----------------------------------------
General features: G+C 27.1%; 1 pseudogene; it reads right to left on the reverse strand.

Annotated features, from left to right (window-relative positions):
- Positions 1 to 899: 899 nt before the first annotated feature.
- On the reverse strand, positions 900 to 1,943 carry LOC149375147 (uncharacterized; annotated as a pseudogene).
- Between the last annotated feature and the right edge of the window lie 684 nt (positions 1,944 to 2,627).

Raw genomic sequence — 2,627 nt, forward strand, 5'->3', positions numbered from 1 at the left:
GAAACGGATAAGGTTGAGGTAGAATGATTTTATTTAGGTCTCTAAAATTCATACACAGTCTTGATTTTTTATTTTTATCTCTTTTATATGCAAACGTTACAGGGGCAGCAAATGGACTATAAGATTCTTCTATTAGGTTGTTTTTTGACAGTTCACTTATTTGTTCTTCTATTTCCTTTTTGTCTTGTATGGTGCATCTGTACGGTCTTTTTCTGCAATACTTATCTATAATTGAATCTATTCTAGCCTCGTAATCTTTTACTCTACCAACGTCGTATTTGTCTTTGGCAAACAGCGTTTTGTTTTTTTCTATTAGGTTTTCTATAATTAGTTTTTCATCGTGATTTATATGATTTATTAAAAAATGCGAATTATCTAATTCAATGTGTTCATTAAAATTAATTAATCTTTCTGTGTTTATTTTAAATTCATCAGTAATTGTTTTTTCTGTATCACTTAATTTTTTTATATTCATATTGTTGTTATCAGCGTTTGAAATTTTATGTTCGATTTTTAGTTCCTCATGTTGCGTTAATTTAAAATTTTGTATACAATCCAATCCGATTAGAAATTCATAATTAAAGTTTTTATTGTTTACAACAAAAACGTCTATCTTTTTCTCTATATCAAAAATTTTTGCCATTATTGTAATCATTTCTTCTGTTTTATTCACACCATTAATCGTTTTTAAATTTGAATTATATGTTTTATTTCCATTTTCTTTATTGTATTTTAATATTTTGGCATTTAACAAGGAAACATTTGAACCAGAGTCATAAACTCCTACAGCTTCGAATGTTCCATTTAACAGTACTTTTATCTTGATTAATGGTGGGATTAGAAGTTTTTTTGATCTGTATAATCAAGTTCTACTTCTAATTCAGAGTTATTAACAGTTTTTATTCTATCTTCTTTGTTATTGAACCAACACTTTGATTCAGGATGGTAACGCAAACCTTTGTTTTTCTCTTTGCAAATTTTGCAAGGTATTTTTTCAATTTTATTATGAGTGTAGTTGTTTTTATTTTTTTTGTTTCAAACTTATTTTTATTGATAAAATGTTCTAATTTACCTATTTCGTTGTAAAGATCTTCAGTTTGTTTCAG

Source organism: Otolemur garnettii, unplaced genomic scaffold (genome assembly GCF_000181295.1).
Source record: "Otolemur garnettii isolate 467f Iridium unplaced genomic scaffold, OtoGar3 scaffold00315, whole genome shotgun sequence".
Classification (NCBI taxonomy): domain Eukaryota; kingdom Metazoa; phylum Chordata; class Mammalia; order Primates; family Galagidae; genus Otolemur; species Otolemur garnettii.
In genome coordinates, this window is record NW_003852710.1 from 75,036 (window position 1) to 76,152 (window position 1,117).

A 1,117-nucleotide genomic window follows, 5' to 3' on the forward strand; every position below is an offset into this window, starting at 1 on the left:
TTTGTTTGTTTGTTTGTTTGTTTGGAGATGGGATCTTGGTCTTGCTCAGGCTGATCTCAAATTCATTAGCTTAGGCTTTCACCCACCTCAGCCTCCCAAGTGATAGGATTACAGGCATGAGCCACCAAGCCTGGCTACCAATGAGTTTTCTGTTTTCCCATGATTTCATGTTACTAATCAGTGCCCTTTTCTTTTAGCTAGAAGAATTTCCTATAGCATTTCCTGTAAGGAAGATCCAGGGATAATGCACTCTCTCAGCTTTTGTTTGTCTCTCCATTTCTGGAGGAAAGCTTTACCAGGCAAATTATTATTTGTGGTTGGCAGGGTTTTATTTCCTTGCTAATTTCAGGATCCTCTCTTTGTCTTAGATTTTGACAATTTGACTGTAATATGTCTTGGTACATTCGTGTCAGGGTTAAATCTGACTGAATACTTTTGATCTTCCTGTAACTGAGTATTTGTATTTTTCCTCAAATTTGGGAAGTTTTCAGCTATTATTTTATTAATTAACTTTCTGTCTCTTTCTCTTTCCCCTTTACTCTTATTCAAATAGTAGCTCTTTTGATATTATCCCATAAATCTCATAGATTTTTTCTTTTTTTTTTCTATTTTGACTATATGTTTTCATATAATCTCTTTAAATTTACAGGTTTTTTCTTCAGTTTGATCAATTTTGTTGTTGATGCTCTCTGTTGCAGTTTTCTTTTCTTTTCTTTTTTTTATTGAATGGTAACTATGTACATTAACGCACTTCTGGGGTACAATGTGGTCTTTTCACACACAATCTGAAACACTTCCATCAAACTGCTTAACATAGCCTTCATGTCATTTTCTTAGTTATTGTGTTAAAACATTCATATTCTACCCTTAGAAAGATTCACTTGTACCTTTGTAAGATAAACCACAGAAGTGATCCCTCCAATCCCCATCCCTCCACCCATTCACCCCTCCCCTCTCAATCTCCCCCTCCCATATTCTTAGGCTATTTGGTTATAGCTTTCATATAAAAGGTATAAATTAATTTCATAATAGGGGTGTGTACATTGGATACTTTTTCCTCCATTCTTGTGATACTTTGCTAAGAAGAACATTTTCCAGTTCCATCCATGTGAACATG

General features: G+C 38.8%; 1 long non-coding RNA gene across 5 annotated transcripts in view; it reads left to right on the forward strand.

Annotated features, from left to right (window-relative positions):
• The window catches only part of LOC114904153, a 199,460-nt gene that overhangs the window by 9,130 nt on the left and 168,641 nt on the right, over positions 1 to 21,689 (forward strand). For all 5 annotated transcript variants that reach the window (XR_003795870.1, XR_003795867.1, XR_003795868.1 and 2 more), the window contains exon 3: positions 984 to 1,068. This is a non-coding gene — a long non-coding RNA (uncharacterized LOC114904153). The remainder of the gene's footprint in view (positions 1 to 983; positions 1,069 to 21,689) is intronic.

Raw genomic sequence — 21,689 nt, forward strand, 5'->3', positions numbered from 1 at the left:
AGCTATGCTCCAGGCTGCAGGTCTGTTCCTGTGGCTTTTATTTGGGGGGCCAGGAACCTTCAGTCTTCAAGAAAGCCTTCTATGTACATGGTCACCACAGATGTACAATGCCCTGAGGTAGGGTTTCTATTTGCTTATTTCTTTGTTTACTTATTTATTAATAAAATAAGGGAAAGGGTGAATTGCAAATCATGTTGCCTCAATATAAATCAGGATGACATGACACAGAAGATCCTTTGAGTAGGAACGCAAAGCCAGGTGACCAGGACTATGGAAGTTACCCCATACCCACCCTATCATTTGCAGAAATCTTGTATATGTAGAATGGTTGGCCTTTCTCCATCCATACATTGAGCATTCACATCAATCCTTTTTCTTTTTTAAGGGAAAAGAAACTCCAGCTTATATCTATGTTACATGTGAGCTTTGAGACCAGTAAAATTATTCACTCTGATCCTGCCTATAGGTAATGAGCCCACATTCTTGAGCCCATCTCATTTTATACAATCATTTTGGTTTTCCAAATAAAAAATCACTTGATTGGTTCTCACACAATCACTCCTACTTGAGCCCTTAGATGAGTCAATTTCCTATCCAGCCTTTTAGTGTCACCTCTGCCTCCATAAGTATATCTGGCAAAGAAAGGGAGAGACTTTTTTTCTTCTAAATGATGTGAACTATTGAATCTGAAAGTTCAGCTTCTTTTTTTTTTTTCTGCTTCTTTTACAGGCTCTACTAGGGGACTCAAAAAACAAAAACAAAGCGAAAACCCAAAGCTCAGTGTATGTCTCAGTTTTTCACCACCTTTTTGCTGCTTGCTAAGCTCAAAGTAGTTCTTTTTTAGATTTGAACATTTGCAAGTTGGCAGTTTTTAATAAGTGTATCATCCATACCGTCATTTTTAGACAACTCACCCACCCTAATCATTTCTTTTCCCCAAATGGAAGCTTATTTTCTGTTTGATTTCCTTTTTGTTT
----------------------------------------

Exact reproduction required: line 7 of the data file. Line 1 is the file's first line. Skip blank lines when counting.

GAAACGGATAAGGTTGAGGTAGAATGATTTTATTTAGGTCTCTAAAATTCATACACAGTCTTGATTTTTTATTTTTATCTCTTTTATATGCAAACGTTACAGGGGCAGCAAATGGACTATAAGATTCTTCTATTAGGTTGTTTTTTGACAGTTCACTTATTTGTTCTTCTATTTCCTTTTTGTCTTGTATGGTGCATCTGTACGGTCTTTTTCTGCAATACTTATCTATAATTGAATCTATTCTAGCCTCGTAATCTTTTACTCTACCAACGTCGTATTTGTCTTTGGCAAACAGCGTTTTGTTTTTTTCTATTAGGTTTTCTATAATTAGTTTTTCATCGTGATTTATATGATTTATTAAAAAATGCGAATTATCTAATTCAATGTGTTCATTAAAATTAATTAATCTTTCTGTGTTTATTTTAAATTCATCAGTAATTGTTTTTTCTGTATCACTTAATTTTTTTATATTCATATTGTTGTTATCAGCGTTTGAAATTTTATGTTCGATTTTTAGTTCCTCATGTTGCGTTAATTTAAAATTTTGTATACAATCCAATCCGATTAGAAATTCATAATTAAAGTTTTTATTGTTTACAACAAAAACGTCTATCTTTTTCTCTATATCAAAAATTTTTGCCATTATTGTAATCATTTCTTCTGTTTTATTCACACCATTAATCGTTTTTAAATTTGAATTATATGTTTTATTTCCATTTTCTTTATTGTATTTTAATATTTTGGCATTTAACAAGGAAACATTTGAACCAGAGTCATAAACTCCTACAGCTTCGAATGTTCCATTTAACAGTACTTTTATCTTGATTAATGGTGGGATTAGAAGTTTTTTTGATCTGTATAATCAAGTTCTACTTCTAATTCAGAGTTATTAACAGTTTTTATTCTATCTTCTTTGTTATTGAACCAACACTTTGATTCAGGATGGTAACGCAAACCTTTGTTTTTCTCTTTGCAAATTTTGCAAGGTATTTTTTCAATTTTATTATGAGTGTAGTTGTTTTTATTTTTTTTGTTTCAAACTTATTTTTATTGATAAAATGTTCTAATTTACCTATTTCGTTGTAAAGATCTTCAGTTTGTTTCAG